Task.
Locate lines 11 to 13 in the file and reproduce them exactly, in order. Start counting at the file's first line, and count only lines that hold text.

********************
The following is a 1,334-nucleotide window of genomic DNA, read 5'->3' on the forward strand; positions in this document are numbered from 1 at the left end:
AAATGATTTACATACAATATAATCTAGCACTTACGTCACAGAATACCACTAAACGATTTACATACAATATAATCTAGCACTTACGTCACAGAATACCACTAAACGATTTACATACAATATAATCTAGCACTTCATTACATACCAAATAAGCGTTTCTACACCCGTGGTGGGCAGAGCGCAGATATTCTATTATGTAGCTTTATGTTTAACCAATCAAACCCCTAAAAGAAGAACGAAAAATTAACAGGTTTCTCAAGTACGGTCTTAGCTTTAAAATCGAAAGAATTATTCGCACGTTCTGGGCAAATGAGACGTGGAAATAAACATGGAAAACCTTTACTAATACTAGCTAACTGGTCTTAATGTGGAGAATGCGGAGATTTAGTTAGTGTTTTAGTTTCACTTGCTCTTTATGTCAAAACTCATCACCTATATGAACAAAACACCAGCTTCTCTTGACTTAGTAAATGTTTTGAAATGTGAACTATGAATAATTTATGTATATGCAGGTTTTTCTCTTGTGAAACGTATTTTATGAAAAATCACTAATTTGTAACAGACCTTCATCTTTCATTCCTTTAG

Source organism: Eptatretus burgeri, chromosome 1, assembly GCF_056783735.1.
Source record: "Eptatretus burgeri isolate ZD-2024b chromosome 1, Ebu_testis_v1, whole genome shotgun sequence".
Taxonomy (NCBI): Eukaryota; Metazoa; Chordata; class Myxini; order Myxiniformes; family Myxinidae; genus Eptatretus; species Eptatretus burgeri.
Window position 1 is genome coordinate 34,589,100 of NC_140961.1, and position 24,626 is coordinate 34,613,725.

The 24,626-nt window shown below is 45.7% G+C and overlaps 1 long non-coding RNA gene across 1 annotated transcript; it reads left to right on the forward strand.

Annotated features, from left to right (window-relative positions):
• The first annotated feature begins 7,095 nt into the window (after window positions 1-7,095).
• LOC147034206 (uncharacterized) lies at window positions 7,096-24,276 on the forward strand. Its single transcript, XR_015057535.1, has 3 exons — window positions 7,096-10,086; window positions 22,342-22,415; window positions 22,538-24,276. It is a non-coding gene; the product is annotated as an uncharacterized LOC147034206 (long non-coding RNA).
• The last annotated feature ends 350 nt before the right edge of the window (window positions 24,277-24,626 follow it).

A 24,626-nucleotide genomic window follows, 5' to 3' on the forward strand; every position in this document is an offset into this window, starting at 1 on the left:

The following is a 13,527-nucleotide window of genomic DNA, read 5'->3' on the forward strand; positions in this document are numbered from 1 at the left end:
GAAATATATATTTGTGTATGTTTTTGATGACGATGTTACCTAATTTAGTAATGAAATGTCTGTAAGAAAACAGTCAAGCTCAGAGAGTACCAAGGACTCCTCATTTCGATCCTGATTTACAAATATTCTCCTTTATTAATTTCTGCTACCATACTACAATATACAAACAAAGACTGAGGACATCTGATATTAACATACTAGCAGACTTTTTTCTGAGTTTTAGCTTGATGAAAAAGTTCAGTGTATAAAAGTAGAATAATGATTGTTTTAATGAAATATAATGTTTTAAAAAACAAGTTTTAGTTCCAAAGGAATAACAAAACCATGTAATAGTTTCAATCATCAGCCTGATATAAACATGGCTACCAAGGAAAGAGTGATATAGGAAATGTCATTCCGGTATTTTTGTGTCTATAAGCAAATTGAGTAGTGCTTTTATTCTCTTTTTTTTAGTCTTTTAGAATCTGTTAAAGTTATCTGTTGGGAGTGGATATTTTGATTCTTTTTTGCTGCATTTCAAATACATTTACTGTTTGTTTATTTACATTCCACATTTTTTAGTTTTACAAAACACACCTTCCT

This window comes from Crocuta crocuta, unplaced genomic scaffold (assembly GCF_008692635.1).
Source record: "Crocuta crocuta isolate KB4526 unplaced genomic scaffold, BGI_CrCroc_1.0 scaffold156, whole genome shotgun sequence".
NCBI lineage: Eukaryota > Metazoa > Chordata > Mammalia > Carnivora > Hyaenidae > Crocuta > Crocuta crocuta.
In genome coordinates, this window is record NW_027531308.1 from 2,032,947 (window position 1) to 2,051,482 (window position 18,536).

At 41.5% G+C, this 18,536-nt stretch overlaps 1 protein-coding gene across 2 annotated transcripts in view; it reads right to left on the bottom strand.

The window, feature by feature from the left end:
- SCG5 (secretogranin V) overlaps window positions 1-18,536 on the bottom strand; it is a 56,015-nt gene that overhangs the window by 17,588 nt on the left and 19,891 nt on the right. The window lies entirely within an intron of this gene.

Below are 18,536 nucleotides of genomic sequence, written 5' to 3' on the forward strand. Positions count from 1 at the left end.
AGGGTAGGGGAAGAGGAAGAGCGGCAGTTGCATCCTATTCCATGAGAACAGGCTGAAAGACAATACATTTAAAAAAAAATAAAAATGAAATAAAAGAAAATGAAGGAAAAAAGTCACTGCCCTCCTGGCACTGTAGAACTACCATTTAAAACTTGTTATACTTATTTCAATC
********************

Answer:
• The last annotated feature ends 350 nt before the right edge of the window (window positions 24,277-24,626 follow it).

A 24,626-nucleotide genomic window follows, 5' to 3' on the forward strand; every position in this document is an offset into this window, starting at 1 on the left:

The following is a 13,527-nucleotide window of genomic DNA, read 5'->3' on the forward strand; positions in this document are numbered from 1 at the left end: